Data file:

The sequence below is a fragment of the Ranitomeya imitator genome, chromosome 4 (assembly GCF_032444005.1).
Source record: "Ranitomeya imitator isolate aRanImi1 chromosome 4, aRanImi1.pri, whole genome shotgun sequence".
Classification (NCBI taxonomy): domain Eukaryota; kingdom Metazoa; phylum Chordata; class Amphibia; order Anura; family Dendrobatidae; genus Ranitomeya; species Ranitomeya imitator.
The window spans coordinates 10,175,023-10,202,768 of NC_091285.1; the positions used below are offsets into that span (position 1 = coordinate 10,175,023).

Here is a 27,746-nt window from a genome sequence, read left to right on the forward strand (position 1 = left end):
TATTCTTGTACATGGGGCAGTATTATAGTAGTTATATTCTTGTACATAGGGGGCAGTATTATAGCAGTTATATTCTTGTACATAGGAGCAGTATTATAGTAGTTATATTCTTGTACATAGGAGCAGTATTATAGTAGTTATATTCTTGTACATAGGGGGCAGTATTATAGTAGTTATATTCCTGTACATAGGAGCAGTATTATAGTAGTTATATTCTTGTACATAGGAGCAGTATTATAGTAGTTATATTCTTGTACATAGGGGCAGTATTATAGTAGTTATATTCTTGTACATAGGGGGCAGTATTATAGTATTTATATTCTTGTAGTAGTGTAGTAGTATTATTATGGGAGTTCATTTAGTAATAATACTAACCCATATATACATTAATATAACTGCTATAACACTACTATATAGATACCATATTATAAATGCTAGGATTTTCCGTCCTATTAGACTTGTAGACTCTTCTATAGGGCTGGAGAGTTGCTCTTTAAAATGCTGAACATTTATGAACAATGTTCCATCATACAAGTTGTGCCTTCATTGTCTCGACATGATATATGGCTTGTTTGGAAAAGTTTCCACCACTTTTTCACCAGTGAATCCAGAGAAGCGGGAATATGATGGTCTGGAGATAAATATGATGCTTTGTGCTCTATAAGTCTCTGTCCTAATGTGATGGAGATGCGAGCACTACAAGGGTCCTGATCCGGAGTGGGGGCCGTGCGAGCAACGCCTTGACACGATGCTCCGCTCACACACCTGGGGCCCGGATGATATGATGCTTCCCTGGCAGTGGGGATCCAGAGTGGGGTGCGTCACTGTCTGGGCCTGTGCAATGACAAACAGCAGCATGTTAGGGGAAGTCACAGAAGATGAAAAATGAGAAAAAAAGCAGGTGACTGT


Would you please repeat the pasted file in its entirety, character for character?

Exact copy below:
The sequence below is a fragment of the Ranitomeya imitator genome, chromosome 4 (assembly GCF_032444005.1).
Source record: "Ranitomeya imitator isolate aRanImi1 chromosome 4, aRanImi1.pri, whole genome shotgun sequence".
Classification (NCBI taxonomy): domain Eukaryota; kingdom Metazoa; phylum Chordata; class Amphibia; order Anura; family Dendrobatidae; genus Ranitomeya; species Ranitomeya imitator.
The window spans coordinates 10,175,023-10,202,768 of NC_091285.1; the positions used below are offsets into that span (position 1 = coordinate 10,175,023).

Here is a 27,746-nt window from a genome sequence, read left to right on the forward strand (position 1 = left end):
TATTCTTGTACATGGGGCAGTATTATAGTAGTTATATTCTTGTACATAGGGGGCAGTATTATAGCAGTTATATTCTTGTACATAGGAGCAGTATTATAGTAGTTATATTCTTGTACATAGGAGCAGTATTATAGTAGTTATATTCTTGTACATAGGGGGCAGTATTATAGTAGTTATATTCCTGTACATAGGAGCAGTATTATAGTAGTTATATTCTTGTACATAGGAGCAGTATTATAGTAGTTATATTCTTGTACATAGGGGCAGTATTATAGTAGTTATATTCTTGTACATAGGGGGCAGTATTATAGTATTTATATTCTTGTAGTAGTGTAGTAGTATTATTATGGGAGTTCATTTAGTAATAATACTAACCCATATATACATTAATATAACTGCTATAACACTACTATATAGATACCATATTATAAATGCTAGGATTTTCCGTCCTATTAGACTTGTAGACTCTTCTATAGGGCTGGAGAGTTGCTCTTTAAAATGCTGAACATTTATGAACAATGTTCCATCATACAAGTTGTGCCTTCATTGTCTCGACATGATATATGGCTTGTTTGGAAAAGTTTCCACCACTTTTTCACCAGTGAATCCAGAGAAGCGGGAATATGATGGTCTGGAGATAAATATGATGCTTTGTGCTCTATAAGTCTCTGTCCTAATGTGATGGAGATGCGAGCACTACAAGGGTCCTGATCCGGAGTGGGGGCCGTGCGAGCAACGCCTTGACACGATGCTCCGCTCACACACCTGGGGCCCGGATGATATGATGCTTCCCTGGCAGTGGGGATCCAGAGTGGGGTGCGTCACTGTCTGGGCCTGTGCAATGACAAACAGCAGCATGTTAGGGGAAGTCACAGAAGATGAAAAATGAGAAAAAAAGCAGGTGACTGT